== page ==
This unique example of ancient furniture (ΜΘ 7440) has been found in a cist grave of the late 4th c. BC at the region of Stavroupolis near Thessaloniki.
It was a wooden four leg stool, namely a diphros, covered with silver sheets of which only parts of the metal casings and four beams were preserved. Due to these elements it has been possible to restore it.
In particular, the silver casings of two feet and four iron beams which were also covered with silver foil and horizontally connected the four legs at their mid height are the only preserved elements. The decoration of the turned feet with alternating geometric volumes, such as the inverted truncated cone at their upper part and the compressed disc in their middle, attribute to the seat a plain elegance.
As Athenaios informs us, diphroi were considered as simple seats compared to the thrones (thronoi) and the chairs (klismoi) that disposed a back. Nevertheless, there were certainly luxurious versions of this particular piece of furniture, since five “silver feet” diphroi are listed among the Parthenon treasures.
Various representations preserved on vases, funerary stelae or even on the sculptural decoration of monuments show diphroi in the context of everyday or ritual scenes. For instance, on the Parthenon frieze the Olympian gods attend to the Panathenaic procession seated on diphroi. Besides these representations, there are preserved models of diphroi as well as some rare reproductions in stone, such as the two marble diphroi that were found in a chamber tomb dated at the end of the 4th c. BC at Naip in Eastern Thrace or the built diphros that decorated a Macedonian tomb of the 3rd c. BC at Agios Athanasios near Thessaloniki. Moreover, some examples of metal folding stools (diphros okladias) are known from Roman time graves in Thrace and Bulgaria.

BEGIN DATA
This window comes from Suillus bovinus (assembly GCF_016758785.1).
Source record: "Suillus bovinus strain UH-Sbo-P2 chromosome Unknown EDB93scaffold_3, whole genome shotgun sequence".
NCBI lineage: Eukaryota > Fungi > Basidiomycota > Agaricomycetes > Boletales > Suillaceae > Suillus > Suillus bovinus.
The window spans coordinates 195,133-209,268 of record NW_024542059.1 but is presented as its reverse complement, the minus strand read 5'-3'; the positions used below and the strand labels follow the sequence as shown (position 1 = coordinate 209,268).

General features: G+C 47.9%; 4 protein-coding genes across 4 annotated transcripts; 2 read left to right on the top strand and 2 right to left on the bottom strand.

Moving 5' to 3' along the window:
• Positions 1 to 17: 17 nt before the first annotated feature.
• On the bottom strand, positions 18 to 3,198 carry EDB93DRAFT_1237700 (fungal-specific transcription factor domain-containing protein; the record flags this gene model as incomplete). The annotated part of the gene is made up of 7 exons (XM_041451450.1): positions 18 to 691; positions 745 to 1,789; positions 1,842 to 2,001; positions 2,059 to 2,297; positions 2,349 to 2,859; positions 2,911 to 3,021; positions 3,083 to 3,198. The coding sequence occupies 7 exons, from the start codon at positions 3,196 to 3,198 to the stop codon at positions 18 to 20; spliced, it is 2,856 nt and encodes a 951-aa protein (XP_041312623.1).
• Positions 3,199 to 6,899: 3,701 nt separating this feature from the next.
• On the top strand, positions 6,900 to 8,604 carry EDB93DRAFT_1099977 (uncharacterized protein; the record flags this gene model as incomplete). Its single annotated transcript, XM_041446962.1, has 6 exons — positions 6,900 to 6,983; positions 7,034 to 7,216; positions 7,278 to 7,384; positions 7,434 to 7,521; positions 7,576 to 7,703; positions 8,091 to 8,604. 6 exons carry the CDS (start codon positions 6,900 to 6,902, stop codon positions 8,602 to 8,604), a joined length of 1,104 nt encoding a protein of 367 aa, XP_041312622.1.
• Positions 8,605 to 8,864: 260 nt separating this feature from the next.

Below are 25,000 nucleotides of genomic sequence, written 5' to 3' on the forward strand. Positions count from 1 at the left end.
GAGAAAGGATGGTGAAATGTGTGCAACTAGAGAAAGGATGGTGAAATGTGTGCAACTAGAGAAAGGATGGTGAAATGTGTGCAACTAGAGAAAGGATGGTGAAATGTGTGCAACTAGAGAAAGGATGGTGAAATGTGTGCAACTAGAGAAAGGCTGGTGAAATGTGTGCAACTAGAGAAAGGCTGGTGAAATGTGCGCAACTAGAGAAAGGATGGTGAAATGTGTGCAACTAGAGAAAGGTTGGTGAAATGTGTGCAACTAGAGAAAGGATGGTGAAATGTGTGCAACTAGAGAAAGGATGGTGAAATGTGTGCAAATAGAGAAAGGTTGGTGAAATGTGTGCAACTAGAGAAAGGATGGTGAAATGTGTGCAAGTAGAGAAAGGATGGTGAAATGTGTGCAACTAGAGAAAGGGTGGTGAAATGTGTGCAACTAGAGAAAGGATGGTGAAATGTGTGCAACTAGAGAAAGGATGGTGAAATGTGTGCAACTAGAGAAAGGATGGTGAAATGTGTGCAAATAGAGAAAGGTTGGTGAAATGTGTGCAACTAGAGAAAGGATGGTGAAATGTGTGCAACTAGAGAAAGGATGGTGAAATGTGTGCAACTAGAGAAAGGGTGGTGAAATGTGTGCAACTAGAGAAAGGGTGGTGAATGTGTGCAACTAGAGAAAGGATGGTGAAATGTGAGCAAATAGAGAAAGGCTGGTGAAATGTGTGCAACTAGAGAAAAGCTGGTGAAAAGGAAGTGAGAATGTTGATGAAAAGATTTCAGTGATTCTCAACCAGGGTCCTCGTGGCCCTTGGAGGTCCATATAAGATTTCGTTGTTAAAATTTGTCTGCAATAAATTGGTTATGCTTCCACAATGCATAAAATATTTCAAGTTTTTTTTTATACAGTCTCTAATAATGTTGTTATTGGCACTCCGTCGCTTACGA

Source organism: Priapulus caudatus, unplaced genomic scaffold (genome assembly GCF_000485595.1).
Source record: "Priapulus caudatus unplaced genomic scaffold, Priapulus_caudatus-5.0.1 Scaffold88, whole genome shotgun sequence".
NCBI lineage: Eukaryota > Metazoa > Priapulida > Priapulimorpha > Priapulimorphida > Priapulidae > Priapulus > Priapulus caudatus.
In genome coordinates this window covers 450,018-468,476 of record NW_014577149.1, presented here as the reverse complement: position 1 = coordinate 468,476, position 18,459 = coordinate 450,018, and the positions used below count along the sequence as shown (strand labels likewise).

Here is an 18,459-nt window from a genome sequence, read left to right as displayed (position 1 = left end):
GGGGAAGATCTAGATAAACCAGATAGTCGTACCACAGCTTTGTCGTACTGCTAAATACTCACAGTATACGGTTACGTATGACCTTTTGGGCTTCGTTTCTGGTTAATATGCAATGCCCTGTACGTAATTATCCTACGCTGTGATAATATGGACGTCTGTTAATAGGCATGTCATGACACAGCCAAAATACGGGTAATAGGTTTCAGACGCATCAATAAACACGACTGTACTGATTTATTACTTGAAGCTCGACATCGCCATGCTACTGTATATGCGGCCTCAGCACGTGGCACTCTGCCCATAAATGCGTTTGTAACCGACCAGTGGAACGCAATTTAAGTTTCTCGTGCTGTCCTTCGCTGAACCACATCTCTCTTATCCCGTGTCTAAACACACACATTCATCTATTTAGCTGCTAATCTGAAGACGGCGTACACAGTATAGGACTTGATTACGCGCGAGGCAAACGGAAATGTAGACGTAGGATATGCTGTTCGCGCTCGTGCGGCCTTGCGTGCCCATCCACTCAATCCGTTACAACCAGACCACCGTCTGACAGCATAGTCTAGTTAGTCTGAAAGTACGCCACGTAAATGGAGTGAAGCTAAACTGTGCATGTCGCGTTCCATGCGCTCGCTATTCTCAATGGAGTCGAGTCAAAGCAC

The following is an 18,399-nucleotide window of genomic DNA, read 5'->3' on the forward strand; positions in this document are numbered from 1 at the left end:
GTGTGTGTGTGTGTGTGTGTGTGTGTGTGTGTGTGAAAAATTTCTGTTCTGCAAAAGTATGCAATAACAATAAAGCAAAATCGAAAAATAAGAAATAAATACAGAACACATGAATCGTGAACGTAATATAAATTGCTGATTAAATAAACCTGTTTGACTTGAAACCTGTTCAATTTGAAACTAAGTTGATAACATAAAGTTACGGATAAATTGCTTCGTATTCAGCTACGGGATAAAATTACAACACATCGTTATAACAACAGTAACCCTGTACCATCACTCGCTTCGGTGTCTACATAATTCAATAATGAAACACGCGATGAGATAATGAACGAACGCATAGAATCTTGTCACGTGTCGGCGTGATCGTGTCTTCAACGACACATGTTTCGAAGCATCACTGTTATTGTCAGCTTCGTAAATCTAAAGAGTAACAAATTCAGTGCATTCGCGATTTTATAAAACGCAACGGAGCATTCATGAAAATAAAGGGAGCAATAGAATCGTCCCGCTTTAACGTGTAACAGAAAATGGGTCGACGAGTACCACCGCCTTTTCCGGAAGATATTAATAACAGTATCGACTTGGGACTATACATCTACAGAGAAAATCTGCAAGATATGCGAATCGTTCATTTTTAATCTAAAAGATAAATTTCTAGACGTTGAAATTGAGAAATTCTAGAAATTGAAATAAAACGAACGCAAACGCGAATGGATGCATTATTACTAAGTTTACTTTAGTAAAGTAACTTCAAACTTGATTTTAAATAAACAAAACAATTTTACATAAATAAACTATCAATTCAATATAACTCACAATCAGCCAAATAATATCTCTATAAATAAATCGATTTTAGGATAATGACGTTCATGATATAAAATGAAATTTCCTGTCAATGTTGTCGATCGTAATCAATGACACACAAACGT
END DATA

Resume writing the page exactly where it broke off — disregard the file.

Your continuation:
The placing of furniture or models and reproductions of furniture in tombs was an ancient practice aiming probably to offer to the dead the comfort and the warmth of the domestic environment. Following this trend the bereaved of the Stavroupolis dead placed in his grave the silver diphros. This piece of furniture stands out with its impressive luxury, like the rest of the valuable grave offerings that accompanied the prominent dead (a golden wreath, golden jewelry, silver vases, a bronze fold-up box etc).
The Stavroupolis disphros offers us a unique chance to see “a silver feet stool” (argyropous diphros) described in the ancient texts and inscriptions, a valuable piece of furniture which decorated also the houses of the rich citizens and officials of Macedonia.
Date: 325-300 BC
Dimensions: height 45cm, width 55cm.
You may see the exhibit at the permanent exhibition The Gold of the Macedon.